Currently I am a 1099 and it is working out great. However, it has been long term, I am currently in month 20, and have been extended another year. Also I have a wife that provides benefits for me through her work. I can deduct from my profit certain expenses that lowers my income. Since I am setup as a corporation, I pay myself a smallish salary and take the rest of my profit as dividends from the corporation. This saves on a great deal of social security tax, but also reduces my earnings for social security purposes which might effect one negatively.

On the minus side, I pay about $800 per year to file my business taxes. Figure another 2500 in business taxes, insurance, and payroll fees.

On the plus side I am able to setup a solo-401K for no charge. I can come pretty close to putting in 50K per year if I desire. My investment choices are limitless and there is no fee. If I was a W-2 employee I could be limited to putting in ~22k, have poor investment choices, high fees, and may be subject to vesting on employer contributions.

So there is a lot of benefits, but it does not come without responsibility, management time, or costs. I just got smacked with a fee from the state because I did not file something on time.

It has to be right for you.

  • I don't know about avoiding Social Security taxes: I pay a bunch on the 1040SSE.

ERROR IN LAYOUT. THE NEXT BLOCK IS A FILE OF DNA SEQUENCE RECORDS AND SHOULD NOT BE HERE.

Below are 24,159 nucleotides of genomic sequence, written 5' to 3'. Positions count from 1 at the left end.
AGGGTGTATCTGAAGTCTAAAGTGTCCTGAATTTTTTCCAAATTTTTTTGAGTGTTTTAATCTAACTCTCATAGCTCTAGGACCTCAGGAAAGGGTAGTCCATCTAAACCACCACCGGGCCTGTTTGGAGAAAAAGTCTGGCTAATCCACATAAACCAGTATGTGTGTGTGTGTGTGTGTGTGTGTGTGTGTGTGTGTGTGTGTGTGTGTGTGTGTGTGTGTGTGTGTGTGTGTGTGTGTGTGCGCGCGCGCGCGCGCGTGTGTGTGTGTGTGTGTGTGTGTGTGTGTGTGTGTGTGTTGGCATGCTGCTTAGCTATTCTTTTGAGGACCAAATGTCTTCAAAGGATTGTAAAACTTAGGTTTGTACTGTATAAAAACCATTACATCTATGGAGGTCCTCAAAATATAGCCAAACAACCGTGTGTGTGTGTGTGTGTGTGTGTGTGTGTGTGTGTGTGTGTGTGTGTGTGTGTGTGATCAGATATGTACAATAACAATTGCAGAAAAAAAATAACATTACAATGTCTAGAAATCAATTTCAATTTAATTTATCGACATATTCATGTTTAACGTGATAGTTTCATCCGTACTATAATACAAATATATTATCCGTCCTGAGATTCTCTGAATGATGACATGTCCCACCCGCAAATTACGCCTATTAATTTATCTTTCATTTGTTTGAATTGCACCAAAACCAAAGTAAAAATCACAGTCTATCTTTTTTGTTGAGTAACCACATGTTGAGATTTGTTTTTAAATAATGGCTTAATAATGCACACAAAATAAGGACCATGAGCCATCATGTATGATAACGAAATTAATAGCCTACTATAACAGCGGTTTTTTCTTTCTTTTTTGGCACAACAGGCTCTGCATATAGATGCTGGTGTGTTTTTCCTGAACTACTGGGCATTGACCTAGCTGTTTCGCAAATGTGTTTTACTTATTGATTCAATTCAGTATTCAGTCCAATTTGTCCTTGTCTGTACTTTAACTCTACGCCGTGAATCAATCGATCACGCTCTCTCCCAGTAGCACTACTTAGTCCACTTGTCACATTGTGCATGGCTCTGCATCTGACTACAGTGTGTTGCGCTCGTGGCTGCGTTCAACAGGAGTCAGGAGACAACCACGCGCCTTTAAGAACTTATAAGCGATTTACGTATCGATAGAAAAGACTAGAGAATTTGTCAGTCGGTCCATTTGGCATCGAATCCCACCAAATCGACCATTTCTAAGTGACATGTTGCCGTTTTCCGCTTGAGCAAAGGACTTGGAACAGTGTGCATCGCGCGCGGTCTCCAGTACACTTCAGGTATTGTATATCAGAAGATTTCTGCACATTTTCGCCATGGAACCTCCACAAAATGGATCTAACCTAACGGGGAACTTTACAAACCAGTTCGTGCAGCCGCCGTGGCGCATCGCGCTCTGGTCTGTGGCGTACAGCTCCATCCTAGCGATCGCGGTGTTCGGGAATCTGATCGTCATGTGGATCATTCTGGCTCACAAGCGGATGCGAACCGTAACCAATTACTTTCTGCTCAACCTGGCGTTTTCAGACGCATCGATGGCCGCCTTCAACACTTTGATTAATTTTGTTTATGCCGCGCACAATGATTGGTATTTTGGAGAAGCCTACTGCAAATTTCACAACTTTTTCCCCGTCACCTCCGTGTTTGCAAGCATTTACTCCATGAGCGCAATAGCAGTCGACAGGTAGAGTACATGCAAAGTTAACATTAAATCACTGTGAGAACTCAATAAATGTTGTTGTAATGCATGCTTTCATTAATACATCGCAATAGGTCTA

– jamesqf
    Commented Dec 12, 2017 at 17:50
  • Some. On my salary I pay both sides. On the dividends or profits I pay zero as I am setup as an S-Corp. If your dividends are >50% of the salary then you save some on social security.
    – Pete B.
    Commented Dec 12, 2017 at 19:19
  1. The company pays unemployment insurance fees for W-2 employees but not 1099 contractors. So if you're laid off, you can get unemployment if you were a W-2 but not if you were a 1099.
  2. The company pays workman's compensation premiums for W-2 employees but not 1099 contractors. So if you're hurt while working, you get medical care as a W-2 but not as a 1099 contractor.
  3. W-2 employees often get benefits. 1099 contractors rarely do.
  4. The company deducts half your Social Security and Medicare taxes and pays the other half if you are a W-2 employee. If you are a 1099 contractor, you are responsible for paying both sides.

    Note that it may not be obvious how much is deducted from your paycheck. This does not appear on the 1040 form for W-2 employees. You have to look up the payroll taxes on your W-2 form. And remember that only shows half what you have to pay as a 1099 employee with the same pay. At least double it, and possibly more if your pay goes up.